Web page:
An action-packed clash between two larger than life figures, Star Trek II: The Wrath of Khan pits the starship Enterprise against Khan—a vengeful and genetically enhanced war criminal. Obsessed with avenging the death of his wife, Khan is determined to outwit his old nemesis, Admiral Kirk, by drawing him into a cat-and-mouse battle in the depths of space.
Back on Earth, Kirk is given a pair of ‘antique’ reading glasses as a birthday gift. Feeling old and restless he tosses them aside—like him, they are a relic of the past. But finding himself back in command of the Enterprise, the cocksure attitudes of his youth return—and fail him—when his old adversary, Khan, attacks. For the first time in his life, Kirk must face defeat, and death, in a space clash that builds to an epic finale.
The actors chew up the scenery with great relish as Kirk and Khan face off in a series of tactical moves that play out as if they are battling at sea. Indeed, the director, Nicholas Meyer, was inspired by both the classic Horatio Hornblower British naval series and the classic tale of Captain Ahab’s notorious obsession in Moby Dick.
The film’s producer, Harve Bennett, projected every episode of the original Star Trek television series to find ideas for the movie and was drawn to an episode titled, “Space Seed,” which had starred Ricardo Montalbán as Khan. Excited to reprise his role as the villain nearly 15 years later, Montalbán counted this as one of his favorite roles. In a curious side note, his particularly muscular chest in the film was popularly thought to be a Hollywood makeup trick, but, in fact, the chest was natural—he said it was achieved by doing push-ups, “a lot of push-ups.”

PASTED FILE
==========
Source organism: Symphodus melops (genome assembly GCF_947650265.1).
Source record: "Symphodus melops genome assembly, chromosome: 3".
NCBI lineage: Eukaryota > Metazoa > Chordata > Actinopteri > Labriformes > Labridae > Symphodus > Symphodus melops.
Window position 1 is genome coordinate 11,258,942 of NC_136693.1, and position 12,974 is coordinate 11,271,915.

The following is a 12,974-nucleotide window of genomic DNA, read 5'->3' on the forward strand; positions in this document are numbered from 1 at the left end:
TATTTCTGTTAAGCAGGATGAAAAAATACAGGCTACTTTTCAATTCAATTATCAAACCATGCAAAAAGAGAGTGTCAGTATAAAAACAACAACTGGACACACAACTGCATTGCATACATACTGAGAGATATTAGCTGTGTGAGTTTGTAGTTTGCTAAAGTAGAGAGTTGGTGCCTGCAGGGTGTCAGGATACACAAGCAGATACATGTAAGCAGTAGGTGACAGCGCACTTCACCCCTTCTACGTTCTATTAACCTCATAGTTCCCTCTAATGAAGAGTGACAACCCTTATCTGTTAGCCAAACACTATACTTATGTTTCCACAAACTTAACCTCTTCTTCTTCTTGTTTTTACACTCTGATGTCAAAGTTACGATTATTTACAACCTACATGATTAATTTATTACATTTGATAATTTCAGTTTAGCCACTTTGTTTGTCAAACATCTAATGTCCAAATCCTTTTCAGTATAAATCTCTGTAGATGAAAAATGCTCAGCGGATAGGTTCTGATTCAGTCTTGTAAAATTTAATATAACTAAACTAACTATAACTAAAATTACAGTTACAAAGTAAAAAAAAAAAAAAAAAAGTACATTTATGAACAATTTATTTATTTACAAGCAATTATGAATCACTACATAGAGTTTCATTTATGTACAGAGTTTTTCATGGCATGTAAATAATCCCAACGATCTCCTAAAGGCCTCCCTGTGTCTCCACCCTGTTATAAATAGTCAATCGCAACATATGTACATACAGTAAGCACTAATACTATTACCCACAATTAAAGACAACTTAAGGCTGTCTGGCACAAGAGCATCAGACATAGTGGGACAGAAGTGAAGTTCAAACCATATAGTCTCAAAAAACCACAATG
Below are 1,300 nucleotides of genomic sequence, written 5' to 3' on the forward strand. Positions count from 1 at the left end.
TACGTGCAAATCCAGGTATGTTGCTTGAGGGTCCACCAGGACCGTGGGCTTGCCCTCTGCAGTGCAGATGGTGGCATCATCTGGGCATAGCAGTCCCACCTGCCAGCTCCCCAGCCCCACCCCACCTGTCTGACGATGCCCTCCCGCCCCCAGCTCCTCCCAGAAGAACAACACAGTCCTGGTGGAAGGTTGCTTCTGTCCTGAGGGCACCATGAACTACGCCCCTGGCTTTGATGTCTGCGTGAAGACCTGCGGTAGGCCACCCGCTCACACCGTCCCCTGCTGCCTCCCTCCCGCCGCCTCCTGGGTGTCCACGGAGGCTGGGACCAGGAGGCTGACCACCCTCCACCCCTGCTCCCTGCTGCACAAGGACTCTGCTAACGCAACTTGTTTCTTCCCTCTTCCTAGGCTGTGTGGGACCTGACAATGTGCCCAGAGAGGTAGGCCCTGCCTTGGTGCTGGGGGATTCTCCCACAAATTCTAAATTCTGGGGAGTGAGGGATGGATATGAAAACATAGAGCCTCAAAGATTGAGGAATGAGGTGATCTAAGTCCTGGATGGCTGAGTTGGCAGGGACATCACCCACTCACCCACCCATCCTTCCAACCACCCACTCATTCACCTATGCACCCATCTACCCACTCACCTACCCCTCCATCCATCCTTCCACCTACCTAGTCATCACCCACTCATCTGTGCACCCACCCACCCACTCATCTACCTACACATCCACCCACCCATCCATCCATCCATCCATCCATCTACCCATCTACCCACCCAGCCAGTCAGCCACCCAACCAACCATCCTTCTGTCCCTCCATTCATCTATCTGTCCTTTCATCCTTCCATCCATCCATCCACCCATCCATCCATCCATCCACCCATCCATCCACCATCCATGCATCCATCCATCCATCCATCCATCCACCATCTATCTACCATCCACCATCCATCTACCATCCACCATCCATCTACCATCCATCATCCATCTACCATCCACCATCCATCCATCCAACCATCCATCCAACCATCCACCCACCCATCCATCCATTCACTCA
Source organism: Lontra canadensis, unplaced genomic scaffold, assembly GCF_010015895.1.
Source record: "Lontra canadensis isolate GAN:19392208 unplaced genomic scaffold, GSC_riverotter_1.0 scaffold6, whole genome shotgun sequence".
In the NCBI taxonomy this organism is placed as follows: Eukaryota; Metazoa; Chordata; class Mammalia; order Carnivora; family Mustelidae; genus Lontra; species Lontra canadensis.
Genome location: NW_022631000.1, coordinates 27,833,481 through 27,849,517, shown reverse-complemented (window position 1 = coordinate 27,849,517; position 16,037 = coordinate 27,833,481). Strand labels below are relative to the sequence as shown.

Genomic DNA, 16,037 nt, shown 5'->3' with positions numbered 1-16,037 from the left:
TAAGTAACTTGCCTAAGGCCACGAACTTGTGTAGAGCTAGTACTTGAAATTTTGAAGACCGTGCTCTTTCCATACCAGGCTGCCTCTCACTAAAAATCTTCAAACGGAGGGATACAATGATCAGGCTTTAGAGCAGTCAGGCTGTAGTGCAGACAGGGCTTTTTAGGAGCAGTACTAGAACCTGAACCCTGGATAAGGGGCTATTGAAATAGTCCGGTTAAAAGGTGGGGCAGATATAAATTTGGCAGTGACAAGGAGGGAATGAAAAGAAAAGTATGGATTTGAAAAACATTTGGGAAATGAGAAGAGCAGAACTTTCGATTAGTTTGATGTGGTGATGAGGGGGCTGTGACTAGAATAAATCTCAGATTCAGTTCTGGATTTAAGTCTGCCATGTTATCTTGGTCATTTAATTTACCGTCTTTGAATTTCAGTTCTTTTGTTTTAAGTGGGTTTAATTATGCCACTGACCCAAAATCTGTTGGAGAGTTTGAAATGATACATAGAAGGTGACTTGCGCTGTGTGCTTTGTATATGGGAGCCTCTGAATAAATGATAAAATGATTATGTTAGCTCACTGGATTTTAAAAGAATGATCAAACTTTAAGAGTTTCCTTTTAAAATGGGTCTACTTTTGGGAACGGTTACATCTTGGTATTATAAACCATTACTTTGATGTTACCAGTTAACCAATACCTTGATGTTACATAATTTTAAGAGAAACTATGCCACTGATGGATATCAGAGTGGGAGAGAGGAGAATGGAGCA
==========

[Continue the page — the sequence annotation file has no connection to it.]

The Wrath of Khan re-used many of the sets, costumes and model space ships from its less popular predecessor, Star Trek: The Motion Picture. The visual effects company, Industrial Light and Magic, used the same motion control system from Star Wars to film the space ship shots for Khan. Additionally, Khan features the first entirely computer-generated sequence in a feature film when Kirk views a simulation of a lifeless planet being terraformed into a lush and abundant paradise. The computer division that created this animation later broke off from Lucasfim and became Pixar, the highly successful company behind the groundbreaking animated films Toy Story, WALL·E, and many others.
The Wrath of Khan broke all previous box office records for opening weekends, it was seen as a more faithful interpretation of the television series and is credited with re-energizing the Star Trek franchise, which has continued with an ongoing series of feature films and numerous long-running television series spin-offs, including Star Trek: The Next Generation, Deep Space Nine, Voyager and Enterprise. In one last ‘industry first,’ the video (VHS) release of The Wrath of Khan was the first home video to cut its price to about half of the existing market price and opened the door to affordable home videos and the rise of inexpensive home video players.